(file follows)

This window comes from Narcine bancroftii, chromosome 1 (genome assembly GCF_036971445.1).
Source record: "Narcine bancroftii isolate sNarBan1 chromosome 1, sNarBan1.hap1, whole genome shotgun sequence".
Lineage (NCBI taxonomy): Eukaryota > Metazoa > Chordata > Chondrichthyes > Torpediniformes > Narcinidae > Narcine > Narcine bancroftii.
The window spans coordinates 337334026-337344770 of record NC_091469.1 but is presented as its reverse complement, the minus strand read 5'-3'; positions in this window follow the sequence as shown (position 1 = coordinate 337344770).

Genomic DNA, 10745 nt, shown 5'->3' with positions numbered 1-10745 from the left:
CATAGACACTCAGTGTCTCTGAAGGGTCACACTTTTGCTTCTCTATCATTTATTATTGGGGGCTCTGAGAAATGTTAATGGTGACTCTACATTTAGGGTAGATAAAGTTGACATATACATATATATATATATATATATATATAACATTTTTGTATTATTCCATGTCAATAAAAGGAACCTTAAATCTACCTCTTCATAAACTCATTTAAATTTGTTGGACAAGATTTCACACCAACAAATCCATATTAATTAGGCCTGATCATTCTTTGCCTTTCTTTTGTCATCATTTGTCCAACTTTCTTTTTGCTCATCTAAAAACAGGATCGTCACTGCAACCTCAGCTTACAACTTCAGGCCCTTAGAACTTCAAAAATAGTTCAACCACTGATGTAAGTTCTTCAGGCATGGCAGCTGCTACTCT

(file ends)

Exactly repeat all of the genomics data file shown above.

This window comes from Narcine bancroftii, chromosome 1 (genome assembly GCF_036971445.1).
Source record: "Narcine bancroftii isolate sNarBan1 chromosome 1, sNarBan1.hap1, whole genome shotgun sequence".
Lineage (NCBI taxonomy): Eukaryota > Metazoa > Chordata > Chondrichthyes > Torpediniformes > Narcinidae > Narcine > Narcine bancroftii.
The window spans coordinates 337334026-337344770 of record NC_091469.1 but is presented as its reverse complement, the minus strand read 5'-3'; positions in this window follow the sequence as shown (position 1 = coordinate 337344770).

Genomic DNA, 10745 nt, shown 5'->3' with positions numbered 1-10745 from the left:
CATAGACACTCAGTGTCTCTGAAGGGTCACACTTTTGCTTCTCTATCATTTATTATTGGGGGCTCTGAGAAATGTTAATGGTGACTCTACATTTAGGGTAGATAAAGTTGACATATACATATATATATATATATATATATATAACATTTTTGTATTATTCCATGTCAATAAAAGGAACCTTAAATCTACCTCTTCATAAACTCATTTAAATTTGTTGGACAAGATTTCACACCAACAAATCCATATTAATTAGGCCTGATCATTCTTTGCCTTTCTTTTGTCATCATTTGTCCAACTTTCTTTTTGCTCATCTAAAAACAGGATCGTCACTGCAACCTCAGCTTACAACTTCAGGCCCTTAGAACTTCAAAAATAGTTCAACCACTGATGTAAGTTCTTCAGGCATGGCAGCTGCTACTCT